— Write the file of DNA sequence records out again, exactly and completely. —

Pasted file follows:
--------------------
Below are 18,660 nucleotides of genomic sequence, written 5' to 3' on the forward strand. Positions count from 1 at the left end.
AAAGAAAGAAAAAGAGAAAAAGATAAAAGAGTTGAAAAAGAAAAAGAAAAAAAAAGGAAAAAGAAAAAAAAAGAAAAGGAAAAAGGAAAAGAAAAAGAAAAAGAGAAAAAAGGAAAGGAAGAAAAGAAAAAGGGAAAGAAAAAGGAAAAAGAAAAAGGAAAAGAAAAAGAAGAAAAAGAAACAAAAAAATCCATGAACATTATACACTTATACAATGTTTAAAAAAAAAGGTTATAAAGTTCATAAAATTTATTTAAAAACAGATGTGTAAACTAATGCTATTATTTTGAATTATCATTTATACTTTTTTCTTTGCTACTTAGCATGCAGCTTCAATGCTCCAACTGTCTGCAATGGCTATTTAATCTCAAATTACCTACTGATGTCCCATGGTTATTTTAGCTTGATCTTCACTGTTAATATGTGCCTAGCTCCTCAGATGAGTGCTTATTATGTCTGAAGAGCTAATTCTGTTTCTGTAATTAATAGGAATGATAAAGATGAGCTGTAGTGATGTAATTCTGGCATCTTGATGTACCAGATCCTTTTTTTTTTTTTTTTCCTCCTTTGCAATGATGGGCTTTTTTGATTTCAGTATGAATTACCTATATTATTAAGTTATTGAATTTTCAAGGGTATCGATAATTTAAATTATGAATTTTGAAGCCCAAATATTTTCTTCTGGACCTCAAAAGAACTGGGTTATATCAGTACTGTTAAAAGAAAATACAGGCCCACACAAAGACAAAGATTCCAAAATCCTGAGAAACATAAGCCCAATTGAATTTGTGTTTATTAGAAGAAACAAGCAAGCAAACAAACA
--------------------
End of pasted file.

Below are 18,660 nucleotides of genomic sequence, written 5' to 3' on the forward strand. Positions count from 1 at the left end.
AAAGAAAGAAAAAGAGAAAAAGATAAAAGAGTTGAAAAAGAAAAAGAAAAAAAAAGGAAAAAGAAAAAAAAAGAAAAGGAAAAAGGAAAAGAAAAAGAAAAAGAGAAAAAAGGAAAGGAAGAAAAGAAAAAGGGAAAGAAAAAGGAAAAAGAAAAAGGAAAAGAAAAAGAAGAAAAAGAAACAAAAAAATCCATGAACATTATACACTTATACAATGTTTAAAAAAAAAGGTTATAAAGTTCATAAAATTTATTTAAAAACAGATGTGTAAACTAATGCTATTATTTTGAATTATCATTTATACTTTTTTCTTTGCTACTTAGCATGCAGCTTCAATGCTCCAACTGTCTGCAATGGCTATTTAATCTCAAATTACCTACTGATGTCCCATGGTTATTTTAGCTTGATCTTCACTGTTAATATGTGCCTAGCTCCTCAGATGAGTGCTTATTATGTCTGAAGAGCTAATTCTGTTTCTGTAATTAATAGGAATGATAAAGATGAGCTGTAGTGATGTAATTCTGGCATCTTGATGTACCAGATCCTTTTTTTTTTTTTTTTCCTCCTTTGCAATGATGGGCTTTTTTGATTTCAGTATGAATTACCTATATTATTAAGTTATTGAATTTTCAAGGGTATCGATAATTTAAATTATGAATTTTGAAGCCCAAATATTTTCTTCTGGACCTCAAAAGAACTGGGTTATATCAGTACTGTTAAAAGAAAATACAGGCCCACACAAAGACAAAGATTCCAAAATCCTGAGAAACATAAGCCCAATTGAATTTGTGTTTATTAGAAGAAACAAGCAAGCAAACAAACA